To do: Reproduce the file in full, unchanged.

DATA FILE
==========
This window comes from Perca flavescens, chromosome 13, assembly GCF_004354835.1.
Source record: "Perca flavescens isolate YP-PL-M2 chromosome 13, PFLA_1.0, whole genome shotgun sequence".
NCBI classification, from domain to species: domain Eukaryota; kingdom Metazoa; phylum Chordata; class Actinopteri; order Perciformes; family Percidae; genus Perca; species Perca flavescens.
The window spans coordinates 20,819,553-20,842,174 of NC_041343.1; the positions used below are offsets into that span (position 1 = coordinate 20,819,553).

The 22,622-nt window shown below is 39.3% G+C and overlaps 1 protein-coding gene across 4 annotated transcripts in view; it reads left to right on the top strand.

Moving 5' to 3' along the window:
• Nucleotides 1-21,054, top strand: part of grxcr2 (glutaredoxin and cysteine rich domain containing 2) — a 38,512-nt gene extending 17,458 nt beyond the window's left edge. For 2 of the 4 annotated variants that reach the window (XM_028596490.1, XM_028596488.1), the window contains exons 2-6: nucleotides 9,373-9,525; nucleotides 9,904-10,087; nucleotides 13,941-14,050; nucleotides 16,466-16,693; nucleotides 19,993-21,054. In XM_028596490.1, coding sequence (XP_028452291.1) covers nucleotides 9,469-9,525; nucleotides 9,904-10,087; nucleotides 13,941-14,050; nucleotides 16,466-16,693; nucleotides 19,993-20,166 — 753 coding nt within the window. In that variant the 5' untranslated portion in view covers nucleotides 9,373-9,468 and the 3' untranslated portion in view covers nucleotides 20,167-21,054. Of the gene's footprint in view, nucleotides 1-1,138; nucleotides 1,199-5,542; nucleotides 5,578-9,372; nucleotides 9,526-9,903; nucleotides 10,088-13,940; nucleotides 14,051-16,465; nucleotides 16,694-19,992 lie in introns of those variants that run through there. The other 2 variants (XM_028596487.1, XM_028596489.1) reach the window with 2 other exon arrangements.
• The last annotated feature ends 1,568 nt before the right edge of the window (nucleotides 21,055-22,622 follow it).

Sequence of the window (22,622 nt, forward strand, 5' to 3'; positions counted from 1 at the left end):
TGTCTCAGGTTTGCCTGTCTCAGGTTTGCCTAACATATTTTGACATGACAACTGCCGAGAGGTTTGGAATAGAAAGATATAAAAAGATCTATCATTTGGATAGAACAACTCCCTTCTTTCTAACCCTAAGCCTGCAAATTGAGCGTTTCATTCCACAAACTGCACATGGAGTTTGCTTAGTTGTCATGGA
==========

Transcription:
This window comes from Perca flavescens, chromosome 13, assembly GCF_004354835.1.
Source record: "Perca flavescens isolate YP-PL-M2 chromosome 13, PFLA_1.0, whole genome shotgun sequence".
NCBI classification, from domain to species: domain Eukaryota; kingdom Metazoa; phylum Chordata; class Actinopteri; order Perciformes; family Percidae; genus Perca; species Perca flavescens.
The window spans coordinates 20,819,553-20,842,174 of NC_041343.1; the positions used below are offsets into that span (position 1 = coordinate 20,819,553).

The 22,622-nt window shown below is 39.3% G+C and overlaps 1 protein-coding gene across 4 annotated transcripts in view; it reads left to right on the top strand.

Moving 5' to 3' along the window:
• Nucleotides 1-21,054, top strand: part of grxcr2 (glutaredoxin and cysteine rich domain containing 2) — a 38,512-nt gene extending 17,458 nt beyond the window's left edge. For 2 of the 4 annotated variants that reach the window (XM_028596490.1, XM_028596488.1), the window contains exons 2-6: nucleotides 9,373-9,525; nucleotides 9,904-10,087; nucleotides 13,941-14,050; nucleotides 16,466-16,693; nucleotides 19,993-21,054. In XM_028596490.1, coding sequence (XP_028452291.1) covers nucleotides 9,469-9,525; nucleotides 9,904-10,087; nucleotides 13,941-14,050; nucleotides 16,466-16,693; nucleotides 19,993-20,166 — 753 coding nt within the window. In that variant the 5' untranslated portion in view covers nucleotides 9,373-9,468 and the 3' untranslated portion in view covers nucleotides 20,167-21,054. Of the gene's footprint in view, nucleotides 1-1,138; nucleotides 1,199-5,542; nucleotides 5,578-9,372; nucleotides 9,526-9,903; nucleotides 10,088-13,940; nucleotides 14,051-16,465; nucleotides 16,694-19,992 lie in introns of those variants that run through there. The other 2 variants (XM_028596487.1, XM_028596489.1) reach the window with 2 other exon arrangements.
• The last annotated feature ends 1,568 nt before the right edge of the window (nucleotides 21,055-22,622 follow it).

Sequence of the window (22,622 nt, forward strand, 5' to 3'; positions counted from 1 at the left end):
TGTCTCAGGTTTGCCTGTCTCAGGTTTGCCTAACATATTTTGACATGACAACTGCCGAGAGGTTTGGAATAGAAAGATATAAAAAGATCTATCATTTGGATAGAACAACTCCCTTCTTTCTAACCCTAAGCCTGCAAATTGAGCGTTTCATTCCACAAACTGCACATGGAGTTTGCTTAGTTGTCATGGA